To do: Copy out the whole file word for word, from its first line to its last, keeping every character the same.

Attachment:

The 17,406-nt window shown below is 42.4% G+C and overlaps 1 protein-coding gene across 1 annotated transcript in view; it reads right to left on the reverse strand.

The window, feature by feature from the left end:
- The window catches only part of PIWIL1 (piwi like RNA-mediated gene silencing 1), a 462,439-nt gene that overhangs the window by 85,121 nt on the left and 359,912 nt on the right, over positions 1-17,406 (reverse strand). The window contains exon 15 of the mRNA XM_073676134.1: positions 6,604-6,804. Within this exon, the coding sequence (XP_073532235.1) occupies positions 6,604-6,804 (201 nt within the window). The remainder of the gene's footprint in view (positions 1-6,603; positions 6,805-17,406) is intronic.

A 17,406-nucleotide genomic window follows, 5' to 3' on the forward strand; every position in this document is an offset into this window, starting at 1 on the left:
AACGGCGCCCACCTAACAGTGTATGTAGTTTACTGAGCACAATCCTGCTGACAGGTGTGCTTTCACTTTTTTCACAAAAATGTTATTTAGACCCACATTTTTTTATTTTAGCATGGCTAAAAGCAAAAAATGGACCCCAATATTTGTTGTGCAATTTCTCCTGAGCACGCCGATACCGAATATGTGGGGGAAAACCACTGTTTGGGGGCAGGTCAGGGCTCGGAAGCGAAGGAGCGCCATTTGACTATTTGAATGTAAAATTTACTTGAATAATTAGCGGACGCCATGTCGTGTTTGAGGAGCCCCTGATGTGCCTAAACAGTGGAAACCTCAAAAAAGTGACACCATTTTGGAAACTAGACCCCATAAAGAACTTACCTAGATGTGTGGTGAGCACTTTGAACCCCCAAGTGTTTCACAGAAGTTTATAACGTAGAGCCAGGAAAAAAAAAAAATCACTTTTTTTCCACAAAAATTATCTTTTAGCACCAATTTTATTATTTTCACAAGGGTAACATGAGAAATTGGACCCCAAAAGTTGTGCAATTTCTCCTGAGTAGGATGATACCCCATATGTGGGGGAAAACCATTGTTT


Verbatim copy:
The 17,406-nt window shown below is 42.4% G+C and overlaps 1 protein-coding gene across 1 annotated transcript in view; it reads right to left on the reverse strand.

The window, feature by feature from the left end:
- The window catches only part of PIWIL1 (piwi like RNA-mediated gene silencing 1), a 462,439-nt gene that overhangs the window by 85,121 nt on the left and 359,912 nt on the right, over positions 1-17,406 (reverse strand). The window contains exon 15 of the mRNA XM_073676134.1: positions 6,604-6,804. Within this exon, the coding sequence (XP_073532235.1) occupies positions 6,604-6,804 (201 nt within the window). The remainder of the gene's footprint in view (positions 1-6,603; positions 6,805-17,406) is intronic.

A 17,406-nucleotide genomic window follows, 5' to 3' on the forward strand; every position in this document is an offset into this window, starting at 1 on the left:
AACGGCGCCCACCTAACAGTGTATGTAGTTTACTGAGCACAATCCTGCTGACAGGTGTGCTTTCACTTTTTTCACAAAAATGTTATTTAGACCCACATTTTTTTATTTTAGCATGGCTAAAAGCAAAAAATGGACCCCAATATTTGTTGTGCAATTTCTCCTGAGCACGCCGATACCGAATATGTGGGGGAAAACCACTGTTTGGGGGCAGGTCAGGGCTCGGAAGCGAAGGAGCGCCATTTGACTATTTGAATGTAAAATTTACTTGAATAATTAGCGGACGCCATGTCGTGTTTGAGGAGCCCCTGATGTGCCTAAACAGTGGAAACCTCAAAAAAGTGACACCATTTTGGAAACTAGACCCCATAAAGAACTTACCTAGATGTGTGGTGAGCACTTTGAACCCCCAAGTGTTTCACAGAAGTTTATAACGTAGAGCCAGGAAAAAAAAAAAATCACTTTTTTTCCACAAAAATTATCTTTTAGCACCAATTTTATTATTTTCACAAGGGTAACATGAGAAATTGGACCCCAAAAGTTGTGCAATTTCTCCTGAGTAGGATGATACCCCATATGTGGGGGAAAACCATTGTTT